And then bang, out of nowhere you get to ride in the Power Loader, smashing aliens with your big metal claws and making mechanical whirring noises with your mouth as you do so. Well, you do that last bit if you're me, at least. So far Aliens has been a thoroughly generic side-scrolling action game that's trying to cruise by on the strength of it's movie license and a few half-arsed and feebly-implemented twists to the formula like the motion tracker and the APC stage, but giving me the opportunity to stomp around in a Power Loader means it's sins are all but forgiven, sins such as making some of the xenomorphs bright orange and giving them face tentacles. If the xenomorphs take on some of the characteristics of the host they emerge from, then these freaks must have impregnated and hatched from the cast of a children's TV show like Sesame Street. It'd explain the garish colours and occasional fuzzy aliens.


Ripley wades through the alien hive. There are colonists cocooned in the walls. Ripley knows full well that this means they are doomed to an agonizing end coupled with the disturbing knowledge that their death means one more xenomorph in the world. Ripley completely ignores these poor souls, not even taking a moment to grant them a quick death. Good work, Ripley. Real neighbourly.


Once again, words fail me as I try to describe one of Aliens' bosses. It's the Nemesis from Resident Evil 3 in a biomechanical skirt, it's a xenomorph whose arms were replaced by stretchy tendrils that boop Ripley on the head rather than clawing her to death, it's head can be retracted into an unpleasantly anal-looking sphincter, it's, it's... oh, I don't know. It's in my way, that's what it is, so I have to shoot it a lot before I can move on to the next area. The regular side-scrolling parts of the game aren't up to much but these vertically-oriented ones are even less interesting, limiting the player to two possible actions, like a stripped-down version of the similar parts of Contra. That's actually what Aliens feels like more than anything else: an inferior version of a Contra game with none of the fluid movement or exciting boss battles.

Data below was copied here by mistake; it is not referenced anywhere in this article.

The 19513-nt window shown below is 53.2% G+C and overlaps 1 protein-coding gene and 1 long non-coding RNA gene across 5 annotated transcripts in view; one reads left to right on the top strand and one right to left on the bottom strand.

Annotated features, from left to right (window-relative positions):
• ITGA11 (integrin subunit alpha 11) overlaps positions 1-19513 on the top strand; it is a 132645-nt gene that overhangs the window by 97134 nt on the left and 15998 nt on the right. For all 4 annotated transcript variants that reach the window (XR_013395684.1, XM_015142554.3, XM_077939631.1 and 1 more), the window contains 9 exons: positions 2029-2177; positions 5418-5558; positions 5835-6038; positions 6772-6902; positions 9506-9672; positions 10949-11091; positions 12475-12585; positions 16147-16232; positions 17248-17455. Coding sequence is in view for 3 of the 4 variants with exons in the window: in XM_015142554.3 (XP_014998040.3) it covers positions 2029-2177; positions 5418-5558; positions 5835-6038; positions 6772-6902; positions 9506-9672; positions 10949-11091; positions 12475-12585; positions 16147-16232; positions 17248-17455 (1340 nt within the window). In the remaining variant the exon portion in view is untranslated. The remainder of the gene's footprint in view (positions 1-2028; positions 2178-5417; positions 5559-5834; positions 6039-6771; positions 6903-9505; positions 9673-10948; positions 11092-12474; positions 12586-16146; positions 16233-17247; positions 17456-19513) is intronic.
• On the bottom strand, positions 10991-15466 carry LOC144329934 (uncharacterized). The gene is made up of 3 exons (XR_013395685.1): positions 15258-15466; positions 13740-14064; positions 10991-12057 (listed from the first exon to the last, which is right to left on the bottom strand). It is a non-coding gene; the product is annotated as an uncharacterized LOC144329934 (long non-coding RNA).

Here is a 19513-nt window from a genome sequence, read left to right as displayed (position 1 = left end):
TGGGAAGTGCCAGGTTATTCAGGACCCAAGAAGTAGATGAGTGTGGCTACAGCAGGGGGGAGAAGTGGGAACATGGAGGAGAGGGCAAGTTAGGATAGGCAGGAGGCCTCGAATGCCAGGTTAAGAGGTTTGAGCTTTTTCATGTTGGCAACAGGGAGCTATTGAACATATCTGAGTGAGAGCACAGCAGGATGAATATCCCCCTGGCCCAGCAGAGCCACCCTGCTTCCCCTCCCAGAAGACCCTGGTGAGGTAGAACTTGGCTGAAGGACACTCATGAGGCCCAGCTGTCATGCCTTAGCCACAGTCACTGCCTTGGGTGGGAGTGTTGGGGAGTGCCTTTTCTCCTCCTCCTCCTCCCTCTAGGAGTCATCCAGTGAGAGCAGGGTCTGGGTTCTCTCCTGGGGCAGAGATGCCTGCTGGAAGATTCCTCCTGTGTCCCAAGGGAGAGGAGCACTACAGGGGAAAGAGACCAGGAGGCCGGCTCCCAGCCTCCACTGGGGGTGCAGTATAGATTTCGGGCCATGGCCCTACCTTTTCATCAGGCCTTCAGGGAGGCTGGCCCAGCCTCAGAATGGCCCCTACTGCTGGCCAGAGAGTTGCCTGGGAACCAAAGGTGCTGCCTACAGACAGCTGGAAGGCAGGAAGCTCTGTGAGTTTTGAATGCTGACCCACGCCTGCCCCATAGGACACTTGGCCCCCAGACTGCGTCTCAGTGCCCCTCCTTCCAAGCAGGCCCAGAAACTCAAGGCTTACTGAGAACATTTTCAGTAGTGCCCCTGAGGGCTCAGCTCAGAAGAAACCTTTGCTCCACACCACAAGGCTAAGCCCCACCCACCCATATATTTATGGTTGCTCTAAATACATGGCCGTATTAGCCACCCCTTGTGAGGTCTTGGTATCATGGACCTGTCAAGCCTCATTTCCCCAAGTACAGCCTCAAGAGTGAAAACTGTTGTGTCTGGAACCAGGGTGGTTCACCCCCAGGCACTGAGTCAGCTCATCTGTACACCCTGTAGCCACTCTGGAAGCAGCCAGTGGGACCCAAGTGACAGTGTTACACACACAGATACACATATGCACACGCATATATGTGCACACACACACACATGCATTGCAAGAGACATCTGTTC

Another APC-based stage now, where as well as the aliens Ripley must also be wary of fly-tipping. There are boxes of junk along the path and you have to shoot them out of the way lest they bounce up and hit you in the face, a problem that could easily be solved by, oh, I don't know, riding inside the armoured vehicle? I know I'm belabouring this point, but come on.
If you really don't like the APC sections - and no-one would judge you harshly if that's the case - then I suggest you play the Japanese release of Aliens because they were completely removed for that version, or possibly added in to bulk up the overseas versions. There are a few other changes in the Japanese version, too - some things are different colours, each stage has a title shown before it starts and the final boss has a couple of different moves - but the lack of the APC sections (and the complete removal of Newt from the game) is the biggest, and it cuts down an already-short game to something you can finish in fifteen minutes.


Konami really put a lot of effort into capturing Newt's likeness, huh? "Yeah, yeah, I watched the film. The kid? Yeah, I can draw her. She looks like every other kid in the world! Blank, smooth skin for a face with two black dots roughly where their eyes should be. What do you mean? That's what my kids look like, pal. Are you saying my kids are ugly?"